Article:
I’ve been afraid throughout this trip that we would come across someone who was angry. I was surprised when this didn’t happen in the North or the central part of the country where so much fighting took place. So when we approached our last sons and daughters meeting in Saigon, I thought it would be easier than the rest. Turns out it was the hardest and most honest exchange we had with the other side. It was all because of Vu Ngoc Xiem.
I noticed Mr. Xiem as we took our seats. He laid an open notebook on the table and read the notes within as the others introduced themselves. At times he would rock a little back and forth in the chair, his fingertips digging into his forehead. His eyes were closed when he did this. I wasn’t sure if he was on the verge of crying or yelling. Either way, he seemed to be steeling himself as it came his turn to talk. When it did, he stood.
Mr. Xiem said he was 66 years old and a retired military man. His father died in a bombing when Mr. Xiem was 14 years old. It was the first time he recognized the pain of war and loss, and the first time he thought about revenge. Then on October 10, 1967, Mr. Xiem’s school was hit by a bomb. Of 52 children in class that day, Mr. Xiem was one of only 19 to survive. His mother was so afraid he’d get killed that she forbade him from going to school. He said he continued to think about revenge as he grew up. You must understand, he said, Vietnam is a country that loves its people and loves peace. He stopped and started as he spoke, struggling perhaps to let go of his anger as he acknowledged that he saw and appreciated our tears. He ended by saying we must have a better future and work together to help children and victims of Agent Orange.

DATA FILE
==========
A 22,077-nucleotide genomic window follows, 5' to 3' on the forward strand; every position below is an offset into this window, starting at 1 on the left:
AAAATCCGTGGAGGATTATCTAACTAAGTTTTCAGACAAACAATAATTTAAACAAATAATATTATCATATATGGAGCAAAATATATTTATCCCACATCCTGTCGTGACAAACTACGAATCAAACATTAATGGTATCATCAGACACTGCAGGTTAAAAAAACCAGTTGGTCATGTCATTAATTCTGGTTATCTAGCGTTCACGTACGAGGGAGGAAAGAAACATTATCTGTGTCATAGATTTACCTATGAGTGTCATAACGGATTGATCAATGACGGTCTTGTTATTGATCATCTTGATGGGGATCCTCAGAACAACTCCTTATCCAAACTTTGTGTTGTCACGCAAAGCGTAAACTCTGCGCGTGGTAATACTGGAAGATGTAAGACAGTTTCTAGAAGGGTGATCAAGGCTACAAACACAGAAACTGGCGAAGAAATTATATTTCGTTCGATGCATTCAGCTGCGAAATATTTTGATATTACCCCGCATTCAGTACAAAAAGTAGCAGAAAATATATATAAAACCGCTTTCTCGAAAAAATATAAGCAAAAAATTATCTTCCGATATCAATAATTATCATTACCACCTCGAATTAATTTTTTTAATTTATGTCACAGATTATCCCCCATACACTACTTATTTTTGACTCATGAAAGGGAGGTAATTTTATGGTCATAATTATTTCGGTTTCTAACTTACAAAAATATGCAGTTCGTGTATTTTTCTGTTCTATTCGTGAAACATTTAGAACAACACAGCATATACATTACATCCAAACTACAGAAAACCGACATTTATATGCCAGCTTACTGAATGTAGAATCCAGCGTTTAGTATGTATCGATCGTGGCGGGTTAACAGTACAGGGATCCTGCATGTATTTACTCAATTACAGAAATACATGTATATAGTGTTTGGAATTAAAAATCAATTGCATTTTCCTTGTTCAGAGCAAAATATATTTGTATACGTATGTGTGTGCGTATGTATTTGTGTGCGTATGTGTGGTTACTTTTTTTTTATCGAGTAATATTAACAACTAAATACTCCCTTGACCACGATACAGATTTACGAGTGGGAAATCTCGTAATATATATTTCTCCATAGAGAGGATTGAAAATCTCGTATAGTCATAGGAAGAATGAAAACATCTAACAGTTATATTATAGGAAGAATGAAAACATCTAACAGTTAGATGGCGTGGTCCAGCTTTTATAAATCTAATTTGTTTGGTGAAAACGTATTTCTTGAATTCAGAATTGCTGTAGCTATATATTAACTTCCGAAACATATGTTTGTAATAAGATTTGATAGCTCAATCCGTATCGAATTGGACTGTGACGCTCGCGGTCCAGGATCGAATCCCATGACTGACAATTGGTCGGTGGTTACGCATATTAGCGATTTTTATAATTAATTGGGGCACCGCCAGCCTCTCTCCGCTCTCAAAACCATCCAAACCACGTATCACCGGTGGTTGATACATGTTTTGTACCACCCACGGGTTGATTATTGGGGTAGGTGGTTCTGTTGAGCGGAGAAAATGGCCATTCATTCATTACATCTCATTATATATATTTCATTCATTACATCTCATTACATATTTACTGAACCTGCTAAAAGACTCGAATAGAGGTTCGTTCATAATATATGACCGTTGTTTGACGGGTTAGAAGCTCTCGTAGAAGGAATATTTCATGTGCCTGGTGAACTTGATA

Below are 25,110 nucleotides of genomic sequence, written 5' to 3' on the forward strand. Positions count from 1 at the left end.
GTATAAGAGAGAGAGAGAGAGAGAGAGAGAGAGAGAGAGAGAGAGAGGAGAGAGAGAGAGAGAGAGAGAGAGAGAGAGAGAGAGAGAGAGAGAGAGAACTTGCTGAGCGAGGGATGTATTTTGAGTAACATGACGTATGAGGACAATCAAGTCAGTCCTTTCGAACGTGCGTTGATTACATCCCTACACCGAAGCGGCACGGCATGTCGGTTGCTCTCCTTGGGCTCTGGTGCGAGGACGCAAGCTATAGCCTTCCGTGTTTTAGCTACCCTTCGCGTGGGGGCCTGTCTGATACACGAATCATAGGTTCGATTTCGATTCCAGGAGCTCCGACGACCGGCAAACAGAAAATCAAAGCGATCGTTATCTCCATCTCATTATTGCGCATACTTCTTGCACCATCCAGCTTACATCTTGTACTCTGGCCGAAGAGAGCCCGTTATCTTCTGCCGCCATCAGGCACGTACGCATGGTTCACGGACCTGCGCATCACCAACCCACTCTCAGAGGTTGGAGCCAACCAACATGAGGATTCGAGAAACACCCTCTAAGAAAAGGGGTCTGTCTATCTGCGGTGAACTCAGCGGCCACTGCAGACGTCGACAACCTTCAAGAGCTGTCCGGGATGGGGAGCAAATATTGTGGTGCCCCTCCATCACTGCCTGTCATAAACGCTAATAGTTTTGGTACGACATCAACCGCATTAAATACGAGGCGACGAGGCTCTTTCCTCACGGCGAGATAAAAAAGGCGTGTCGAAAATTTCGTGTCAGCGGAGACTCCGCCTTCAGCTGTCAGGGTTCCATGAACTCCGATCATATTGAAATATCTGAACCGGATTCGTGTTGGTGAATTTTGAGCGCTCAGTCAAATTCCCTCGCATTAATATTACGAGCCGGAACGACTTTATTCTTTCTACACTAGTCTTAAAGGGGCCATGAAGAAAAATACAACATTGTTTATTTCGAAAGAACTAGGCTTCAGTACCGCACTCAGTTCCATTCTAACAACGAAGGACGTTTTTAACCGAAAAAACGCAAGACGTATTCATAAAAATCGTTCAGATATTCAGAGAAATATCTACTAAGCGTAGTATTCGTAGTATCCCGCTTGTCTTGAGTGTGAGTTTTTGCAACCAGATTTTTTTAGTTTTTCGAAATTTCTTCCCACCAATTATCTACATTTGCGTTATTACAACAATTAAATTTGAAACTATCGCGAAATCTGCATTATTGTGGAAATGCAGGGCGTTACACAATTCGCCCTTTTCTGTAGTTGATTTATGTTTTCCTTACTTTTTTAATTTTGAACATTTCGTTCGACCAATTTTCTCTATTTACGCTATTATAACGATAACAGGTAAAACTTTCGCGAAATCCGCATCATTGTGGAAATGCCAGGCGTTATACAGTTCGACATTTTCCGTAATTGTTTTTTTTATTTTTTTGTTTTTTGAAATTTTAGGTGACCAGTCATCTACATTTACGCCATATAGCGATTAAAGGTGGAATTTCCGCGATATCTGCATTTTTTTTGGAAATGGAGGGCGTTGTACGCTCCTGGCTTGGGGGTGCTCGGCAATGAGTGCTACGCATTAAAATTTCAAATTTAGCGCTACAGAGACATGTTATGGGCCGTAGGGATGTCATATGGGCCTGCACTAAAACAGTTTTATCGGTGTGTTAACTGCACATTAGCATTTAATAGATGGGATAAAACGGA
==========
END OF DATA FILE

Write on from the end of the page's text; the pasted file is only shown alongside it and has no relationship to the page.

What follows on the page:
When the meeting was over I wanted to place the 2 Sides Project pin on Mr. Xiem’s collar, so I approached him and asked him if I could. He said yes and stood perfectly still while it took me forever to pierce his shirt's thick collar. I wanted to tell him that I understood his desire for revenge, that that same idea had been with me most of my life, and that it was a tough thing to let go. But there were no translators around. He took out a red flower pin symbolizing victims of Agent Orange and pinned it to my dress. Then he shook my hand. What I had feared would happen did, but we had survived, and hopefully softened for having connected with each other.
The meetings are now over and our trip is done. But my deep hope is that as a budding organization, the 2 Sides Project can schedule more trips in the future. Perhaps the Vietnamese can come to the U.S. to see our world and visit our memorials. And other U.S. sons and daughters can make the journey to Vietnam to meet the other side and visit their fathers’ sites. Whatever the future, it’s clear that coming together and sharing our mutual pain has the power to change us all. For that, all of us who participated in these meetings are very, very grateful.